| Peter Currier
WESTFIELD – The Pioneer Valley Planning Committee is spearheading an effort to put the Hampshire and Hampden Canal on the National Register of Historic Places (NRHP).
The Hampshire and Hampden Canal is the Massachusetts section of what was once an 86-mile-long 19th century canal that spanned from Northampton to New Haven, CT. The Connecticut portion of the canal has already been added to the NRHP.
The Columbia Greenway Rail Trail, the portion of the former canal that runs through Westfield, is still unfinished, though an important piece of the trail is set to be completed in April. The trail also runs through Southwick to the Connecticut line.
The Massachusetts portion of the canal ran from Northampton through Easthampton, Southampton, Westfield, and Southwick before crossing the state border. Westfield Historical Commission Chair Cindy Gaylord said that there is an effort to get all five Massachusetts towns to put up money to have the length of the canal archeologically surveyed.
“We will be presenting at the Community Preservation Committee meeting in April. I will be bringing someone from the Pioneer Valley Planning Committee to speak,” said Gaylord.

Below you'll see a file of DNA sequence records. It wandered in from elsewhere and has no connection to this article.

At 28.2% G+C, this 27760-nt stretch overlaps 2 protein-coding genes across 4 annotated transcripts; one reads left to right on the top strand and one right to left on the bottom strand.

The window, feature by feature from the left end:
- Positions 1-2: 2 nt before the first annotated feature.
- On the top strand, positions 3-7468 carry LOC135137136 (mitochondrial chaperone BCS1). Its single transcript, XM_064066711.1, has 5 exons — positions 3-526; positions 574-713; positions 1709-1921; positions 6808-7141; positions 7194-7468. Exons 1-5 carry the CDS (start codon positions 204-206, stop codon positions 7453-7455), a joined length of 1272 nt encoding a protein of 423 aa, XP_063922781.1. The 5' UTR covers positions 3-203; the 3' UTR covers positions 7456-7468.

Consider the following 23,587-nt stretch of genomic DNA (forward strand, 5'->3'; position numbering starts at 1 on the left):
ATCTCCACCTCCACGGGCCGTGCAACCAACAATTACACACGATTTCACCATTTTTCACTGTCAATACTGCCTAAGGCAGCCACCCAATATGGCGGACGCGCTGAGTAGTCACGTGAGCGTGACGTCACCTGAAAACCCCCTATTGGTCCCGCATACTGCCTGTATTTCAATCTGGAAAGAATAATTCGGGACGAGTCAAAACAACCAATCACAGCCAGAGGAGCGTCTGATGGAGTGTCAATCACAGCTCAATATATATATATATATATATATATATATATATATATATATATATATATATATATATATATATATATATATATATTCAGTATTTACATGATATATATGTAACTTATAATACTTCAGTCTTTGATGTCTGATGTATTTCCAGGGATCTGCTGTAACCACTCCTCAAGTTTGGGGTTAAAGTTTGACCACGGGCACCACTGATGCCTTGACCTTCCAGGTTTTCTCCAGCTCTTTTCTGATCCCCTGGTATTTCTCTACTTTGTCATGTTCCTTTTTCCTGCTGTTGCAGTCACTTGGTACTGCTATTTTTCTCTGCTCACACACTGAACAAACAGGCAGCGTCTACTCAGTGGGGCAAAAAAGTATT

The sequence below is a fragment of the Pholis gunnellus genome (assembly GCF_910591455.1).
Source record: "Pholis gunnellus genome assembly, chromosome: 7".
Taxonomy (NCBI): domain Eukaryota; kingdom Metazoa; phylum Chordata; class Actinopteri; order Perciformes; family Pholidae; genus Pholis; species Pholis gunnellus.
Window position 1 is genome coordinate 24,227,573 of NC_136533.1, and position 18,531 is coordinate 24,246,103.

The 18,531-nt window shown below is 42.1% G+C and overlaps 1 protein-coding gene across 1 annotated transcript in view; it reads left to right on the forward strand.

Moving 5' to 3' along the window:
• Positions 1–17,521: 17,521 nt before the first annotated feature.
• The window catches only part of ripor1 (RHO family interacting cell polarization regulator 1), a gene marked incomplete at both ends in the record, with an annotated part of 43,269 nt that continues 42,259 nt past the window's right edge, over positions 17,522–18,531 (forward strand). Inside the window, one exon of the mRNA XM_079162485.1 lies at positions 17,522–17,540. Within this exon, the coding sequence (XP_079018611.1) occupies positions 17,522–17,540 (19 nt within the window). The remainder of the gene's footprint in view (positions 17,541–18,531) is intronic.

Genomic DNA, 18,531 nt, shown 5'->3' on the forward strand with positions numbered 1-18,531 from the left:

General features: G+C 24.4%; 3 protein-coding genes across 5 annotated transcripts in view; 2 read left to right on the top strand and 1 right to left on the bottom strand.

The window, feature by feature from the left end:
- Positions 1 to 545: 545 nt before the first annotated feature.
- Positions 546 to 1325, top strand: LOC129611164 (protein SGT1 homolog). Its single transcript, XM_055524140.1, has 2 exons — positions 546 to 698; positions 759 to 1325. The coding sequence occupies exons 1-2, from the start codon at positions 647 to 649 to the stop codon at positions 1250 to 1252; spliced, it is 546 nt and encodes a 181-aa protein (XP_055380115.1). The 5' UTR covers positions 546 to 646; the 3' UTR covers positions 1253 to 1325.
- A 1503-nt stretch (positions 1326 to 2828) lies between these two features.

She said that each community will be asked to contribute between $10,000-12,000 for the surveying project. The canal’s purpose was to allow boats to travel inland through a series of 28 “locks” that would account for the rise of elevation from New Haven to Northampton.
Ground broke for the Canal on July 4, 1825 and it was fully completed in 1835. Due to financial difficulties on the part of the canal’s owners, the entire route was converted into a railroad in 1847. The railroad company would also go on to become bankrupt, and most of the length of the canal-turned-railroad was converted into a bicycle path that still runs from Northampton to New Haven. Some of the path has yet to be completed.
The National Register of Historic Places is run by the National Park Service (NPS). It is a list of places, structures, or objects that the NPS has deemed worthy of continued preservation.